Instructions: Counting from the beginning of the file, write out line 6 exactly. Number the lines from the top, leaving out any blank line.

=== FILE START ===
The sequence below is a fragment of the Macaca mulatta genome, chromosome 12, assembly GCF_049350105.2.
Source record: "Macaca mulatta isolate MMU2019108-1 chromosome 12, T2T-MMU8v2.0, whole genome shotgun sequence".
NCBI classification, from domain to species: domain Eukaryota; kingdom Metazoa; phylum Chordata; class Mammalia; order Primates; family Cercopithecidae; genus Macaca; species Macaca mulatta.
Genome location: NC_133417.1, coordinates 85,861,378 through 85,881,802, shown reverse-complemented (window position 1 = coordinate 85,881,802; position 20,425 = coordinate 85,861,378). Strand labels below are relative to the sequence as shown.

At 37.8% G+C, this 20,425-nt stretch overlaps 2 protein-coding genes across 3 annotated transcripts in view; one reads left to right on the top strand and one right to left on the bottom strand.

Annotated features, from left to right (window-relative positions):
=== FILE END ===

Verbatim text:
Annotated features, from left to right (window-relative positions):